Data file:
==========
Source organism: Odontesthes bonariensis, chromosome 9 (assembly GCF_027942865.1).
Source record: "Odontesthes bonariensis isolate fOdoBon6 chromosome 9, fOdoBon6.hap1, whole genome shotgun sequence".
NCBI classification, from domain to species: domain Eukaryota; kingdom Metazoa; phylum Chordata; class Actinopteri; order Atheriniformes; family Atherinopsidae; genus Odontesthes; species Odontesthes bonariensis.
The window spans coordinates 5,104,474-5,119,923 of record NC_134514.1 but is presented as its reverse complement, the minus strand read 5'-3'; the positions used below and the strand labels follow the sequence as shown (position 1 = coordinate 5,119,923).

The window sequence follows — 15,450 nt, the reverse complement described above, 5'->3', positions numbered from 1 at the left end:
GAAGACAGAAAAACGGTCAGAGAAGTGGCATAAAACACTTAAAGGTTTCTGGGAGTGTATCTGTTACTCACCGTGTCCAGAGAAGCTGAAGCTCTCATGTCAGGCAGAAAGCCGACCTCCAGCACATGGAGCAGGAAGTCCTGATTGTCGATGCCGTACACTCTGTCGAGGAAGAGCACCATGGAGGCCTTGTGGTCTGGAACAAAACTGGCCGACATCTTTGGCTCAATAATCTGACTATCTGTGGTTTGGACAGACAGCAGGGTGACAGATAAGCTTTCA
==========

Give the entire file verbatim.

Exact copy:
Source organism: Odontesthes bonariensis, chromosome 9 (assembly GCF_027942865.1).
Source record: "Odontesthes bonariensis isolate fOdoBon6 chromosome 9, fOdoBon6.hap1, whole genome shotgun sequence".
NCBI classification, from domain to species: domain Eukaryota; kingdom Metazoa; phylum Chordata; class Actinopteri; order Atheriniformes; family Atherinopsidae; genus Odontesthes; species Odontesthes bonariensis.
The window spans coordinates 5,104,474-5,119,923 of record NC_134514.1 but is presented as its reverse complement, the minus strand read 5'-3'; the positions used below and the strand labels follow the sequence as shown (position 1 = coordinate 5,119,923).

The window sequence follows — 15,450 nt, the reverse complement described above, 5'->3', positions numbered from 1 at the left end:
GAAGACAGAAAAACGGTCAGAGAAGTGGCATAAAACACTTAAAGGTTTCTGGGAGTGTATCTGTTACTCACCGTGTCCAGAGAAGCTGAAGCTCTCATGTCAGGCAGAAAGCCGACCTCCAGCACATGGAGCAGGAAGTCCTGATTGTCGATGCCGTACACTCTGTCGAGGAAGAGCACCATGGAGGCCTTGTGGTCTGGAACAAAACTGGCCGACATCTTTGGCTCAATAATCTGACTATCTGTGGTTTGGACAGACAGCAGGGTGACAGATAAGCTTTCA